Professor Richards: I agree. I would also point out that most of the models in use have large built-in safety factors, to allow for uncertainty. That is backed up by measurements that determine that the models are safe.

John Scott (Ayr) (Con): I want to address the international dimension. Are we similar to other countries, such as Chile and Canada, in relation to our carrying capacity?

Professor Richards: I am not sure what the regimes are in those countries, so I speak from a position of some ignorance. The controls in those countries are probably rather fewer than those applied here. Fish farming in Chile is rapidly increasing in scale. I do not know what environmental assessment is carried out there, but I do not believe it to be as strict as that in the UK.

Dr Black: I am sure that that is correct. I know a little about the carrying capacity for sea lice. In Norway, the issue of lice from farms is treated more seriously than that of medicines. The Norwegians purposefully err on the side of caution in respect of lice, whereas we have gone the other way, by erring on the side of caution in respect of chemical use.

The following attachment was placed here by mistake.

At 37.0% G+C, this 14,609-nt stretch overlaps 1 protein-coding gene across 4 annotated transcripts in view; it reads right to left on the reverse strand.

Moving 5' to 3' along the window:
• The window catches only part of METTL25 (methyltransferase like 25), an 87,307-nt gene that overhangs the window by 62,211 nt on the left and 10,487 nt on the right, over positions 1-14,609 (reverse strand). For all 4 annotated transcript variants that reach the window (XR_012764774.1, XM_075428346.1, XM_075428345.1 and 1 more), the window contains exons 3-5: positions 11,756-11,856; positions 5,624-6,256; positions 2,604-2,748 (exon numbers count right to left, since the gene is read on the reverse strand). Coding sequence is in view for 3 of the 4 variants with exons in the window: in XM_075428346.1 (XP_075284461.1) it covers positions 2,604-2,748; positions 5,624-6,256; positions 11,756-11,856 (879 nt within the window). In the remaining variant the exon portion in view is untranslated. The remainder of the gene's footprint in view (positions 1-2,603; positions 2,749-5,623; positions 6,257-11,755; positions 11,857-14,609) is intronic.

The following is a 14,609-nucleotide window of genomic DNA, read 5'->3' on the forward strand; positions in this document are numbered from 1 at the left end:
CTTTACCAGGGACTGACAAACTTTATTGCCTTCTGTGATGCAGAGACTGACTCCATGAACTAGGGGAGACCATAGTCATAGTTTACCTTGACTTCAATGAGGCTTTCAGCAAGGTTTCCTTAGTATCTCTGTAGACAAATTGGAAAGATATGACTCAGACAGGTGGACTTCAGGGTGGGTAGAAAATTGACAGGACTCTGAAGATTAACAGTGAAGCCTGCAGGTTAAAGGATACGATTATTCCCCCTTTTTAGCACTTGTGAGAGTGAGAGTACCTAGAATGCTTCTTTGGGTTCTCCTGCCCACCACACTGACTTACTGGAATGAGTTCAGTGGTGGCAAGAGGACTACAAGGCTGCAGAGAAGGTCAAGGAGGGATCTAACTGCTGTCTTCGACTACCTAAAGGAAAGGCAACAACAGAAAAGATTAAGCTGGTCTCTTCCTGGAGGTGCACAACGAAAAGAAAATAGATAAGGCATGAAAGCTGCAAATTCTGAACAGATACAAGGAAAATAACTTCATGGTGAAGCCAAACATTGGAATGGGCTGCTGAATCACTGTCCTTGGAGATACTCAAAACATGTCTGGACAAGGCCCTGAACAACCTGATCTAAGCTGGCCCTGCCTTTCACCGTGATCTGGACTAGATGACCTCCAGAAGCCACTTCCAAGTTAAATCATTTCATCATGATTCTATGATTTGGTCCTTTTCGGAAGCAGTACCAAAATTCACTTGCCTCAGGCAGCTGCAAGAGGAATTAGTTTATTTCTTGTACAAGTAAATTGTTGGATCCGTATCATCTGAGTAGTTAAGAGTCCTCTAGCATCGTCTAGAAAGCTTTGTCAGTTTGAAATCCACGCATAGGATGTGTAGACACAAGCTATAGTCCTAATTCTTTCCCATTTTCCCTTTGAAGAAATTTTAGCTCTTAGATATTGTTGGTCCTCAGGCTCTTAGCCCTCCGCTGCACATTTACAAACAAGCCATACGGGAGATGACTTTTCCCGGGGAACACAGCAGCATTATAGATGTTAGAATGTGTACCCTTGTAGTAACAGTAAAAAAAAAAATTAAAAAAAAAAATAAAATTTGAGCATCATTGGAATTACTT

Dr Shelton: I can add a few points about Canada. Cage rearing of salmon takes place on a large scale in the Bay of Fundy. There are two main sorts of salmon population there. One group migrates to the open ocean—to the wide Atlantic—much as our salmon do. There are other salmon populations—bearing in mind the fact that sea trout do not occur naturally in Canada—that behave in a sea-trout-like way and spend their whole lives close inshore. There is a group of populations of that kind in the Bay of Fundy that have almost collapsed. That is new, and it correlates strongly—we do not know the cause for certain—with the advent of relatively large-scale salmon farming in the Bay of Fundy. That is another carrying capacity issue. It is part of the whole world story.


The Convener: We will try to make progress now. I am conscious that I have been quite liberal in allowing a range of supplementary questions. We should move on to the next area that we wish to examine, which Professor Richards touched on in one of his earlier answers. I invite Angus MacKay to ask his questions on new species and polyculture.

Angus MacKay: I have three questions, the first of which has a number of parts. Ministers have decided to take a more pragmatic approach to multi-species farming. What are the implications of that decision? Should polyculture be encouraged at all? What risks are there, if any, with multi-species farming? For example, one risk could be the proximity of sites.